Wednesday, December 02, 2015

The Musical Advent Calendar - Door Number Two

Now we can put all that over-sentimentality about it being the final Musical Advent Calendar to one side - at least until December 24 - let's push on as we reveal our No. 23 albums of the year. Rory marks the occasion by pining for some guy no one else remembers - apparently goes by the name of Ali or something, Dom forms a circle and invites us all to sing kumbayah, while Pranam brings us this Advent Calendar's first Marmite reference. We're sure it won't be the last.

Andy Welch

Noel Gallagher's High Flying Birds – Chasing Yesterday (Sour Mash Records)

When Noel Gallagher announced his debut solo album, he also announced a second album made with Amorphous Androgynous that would come out at some point during 2012. Based on remixes AA had done for Oasis, and Gallagher's dabbling with that particular strand of psychedelia, it was infinitely more exciting than that enjoyable, yet meat-and-potatoes debut. Unfortunately it never came to pass, Gallagher saying it just wasn't up to scratch, and while his puzzling refusal to finish it is frustrating, we have at least heard glimpses. There was 'Shoot A Hole Into The Sun', a B-side, and one or two moments on Chasing Yesterday which elevate it to a record I've really enjoyed in the past year to what I think it one of the year's best. 'Riverman', 'The Dying Of The Light' and, best of all, 'The Right Stuff', are some of the best tracks Gallagher has been involved with. They almost make up for the album he apparently deleted.

Rory Dollard
Eskimeaux - OK (Double Double Whammy)

'Broken Necks' is a beaut. I know we're early in the game but go on, give it a listen. It's what people who know about this stuff call a perfect three-minute pop song. There's one or two others cut from the same cloth on here too, in the vein of the Concretes, or Camera Obscura. I tell you who might like it, Ali Mason. Remember him? That bloke who voted for tea (nice move), Eliza Doolittle (preposterous) and, dunno, probably Laura Marling loads of times. WHERE ARE YOU ALI? WHY DO YOU NEVER STOP BY HERE? MAYBE TO SAY GUY'S SELECTIONS HAVE PROMPTED YOU TO REVISE ALL YOUR MUSICAL TENETS. ANYTHING.

Matt Collins
The Unthanks - Mount the Air (Cadiz Music)

The Unthanks have to be one of the best groups of musicians around. Their unique take on North East folk combines beautifully with a gentle melancholy and lush instrumental classical instruments on this album, better than ever.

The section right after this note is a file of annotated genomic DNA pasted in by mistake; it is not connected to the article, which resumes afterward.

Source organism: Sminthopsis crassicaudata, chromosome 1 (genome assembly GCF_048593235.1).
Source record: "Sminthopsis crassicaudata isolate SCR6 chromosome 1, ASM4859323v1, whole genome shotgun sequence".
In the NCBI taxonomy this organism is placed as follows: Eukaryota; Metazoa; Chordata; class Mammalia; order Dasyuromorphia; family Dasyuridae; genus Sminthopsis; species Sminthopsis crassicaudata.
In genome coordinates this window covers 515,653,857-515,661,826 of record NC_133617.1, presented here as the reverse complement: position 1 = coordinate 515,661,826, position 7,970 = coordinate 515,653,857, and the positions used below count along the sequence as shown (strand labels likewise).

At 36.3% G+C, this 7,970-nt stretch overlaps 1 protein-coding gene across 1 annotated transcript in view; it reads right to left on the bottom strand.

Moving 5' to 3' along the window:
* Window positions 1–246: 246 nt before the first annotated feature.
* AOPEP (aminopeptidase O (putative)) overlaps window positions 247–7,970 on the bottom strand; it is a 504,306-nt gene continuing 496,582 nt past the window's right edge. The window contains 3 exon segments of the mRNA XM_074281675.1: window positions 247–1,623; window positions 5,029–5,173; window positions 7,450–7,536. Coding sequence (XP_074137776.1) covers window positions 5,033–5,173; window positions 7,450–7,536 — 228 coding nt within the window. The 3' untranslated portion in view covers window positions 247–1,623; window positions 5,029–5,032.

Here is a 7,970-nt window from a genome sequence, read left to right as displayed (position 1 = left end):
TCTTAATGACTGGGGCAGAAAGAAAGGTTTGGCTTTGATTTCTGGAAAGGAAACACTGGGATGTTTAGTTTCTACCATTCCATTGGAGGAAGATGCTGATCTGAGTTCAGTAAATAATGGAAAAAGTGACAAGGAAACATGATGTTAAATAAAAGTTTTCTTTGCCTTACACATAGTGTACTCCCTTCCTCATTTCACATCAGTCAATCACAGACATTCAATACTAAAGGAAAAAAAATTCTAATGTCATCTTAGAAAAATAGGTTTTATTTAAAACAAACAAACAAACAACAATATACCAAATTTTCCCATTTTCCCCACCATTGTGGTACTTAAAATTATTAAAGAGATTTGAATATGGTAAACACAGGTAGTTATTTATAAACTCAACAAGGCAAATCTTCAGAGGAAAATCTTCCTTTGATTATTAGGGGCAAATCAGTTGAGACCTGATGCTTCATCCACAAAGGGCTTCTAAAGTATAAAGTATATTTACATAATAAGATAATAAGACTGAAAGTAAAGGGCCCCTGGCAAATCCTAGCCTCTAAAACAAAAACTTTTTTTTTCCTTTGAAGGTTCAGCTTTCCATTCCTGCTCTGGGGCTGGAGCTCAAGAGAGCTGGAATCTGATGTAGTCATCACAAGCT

Dom Farrell
New Order - Music Complete (Mute)

'Restless', the opening track and lead single on Music Complete, could very well be called 'Fed-up, Tired and Grumpy In Late Middle Age' given the weariness in Bernard Sumner’s ever dulcet tones. This much might be expected from a man embroiled in an unseemly spat with his arch musical ally of 40 years that would, frankly, be unbecoming of people 40 years younger. The ghost of Peter Hook is felt on this record. A handful of times you find yourself checking over your shoulder to see exactly when the rumbling, rocksteady bass line will arrive. Alas, it never does. But there remains plenty to enjoy, as New Order sans-Hook turn relocate their Ibiza-era handbook, with Chemical Brother Tom Rolands adding some extra production muscle. As ever, Sumner’s unfailing melodic brilliance bails out his often sub-sixth form poetry lyrics. A flawed but worthy return. Now, can’t everyone just be friends?

Andrew Gwilym
Neil Young and The Promise of the Real - The Monsanto Years (Reprise)

God bless Neil Young. He is unstoppable. If he fancies recording an album in a contraption resembling a telephone box, he will. If he wants to make an album with an orchestra, you better believe it is happening. If he wants to date Daryl Hannah, you won't be stopping him. So an album of songs about GM crops should come as no surprise. But what makes this, and most Neil releases, so compelling is the fire and passion that drives them. You can hear and feel Young's anger and depth of feeling on a subject close to his heart. He burns with a thrilling righteous rage, making for a thrilling righteous record.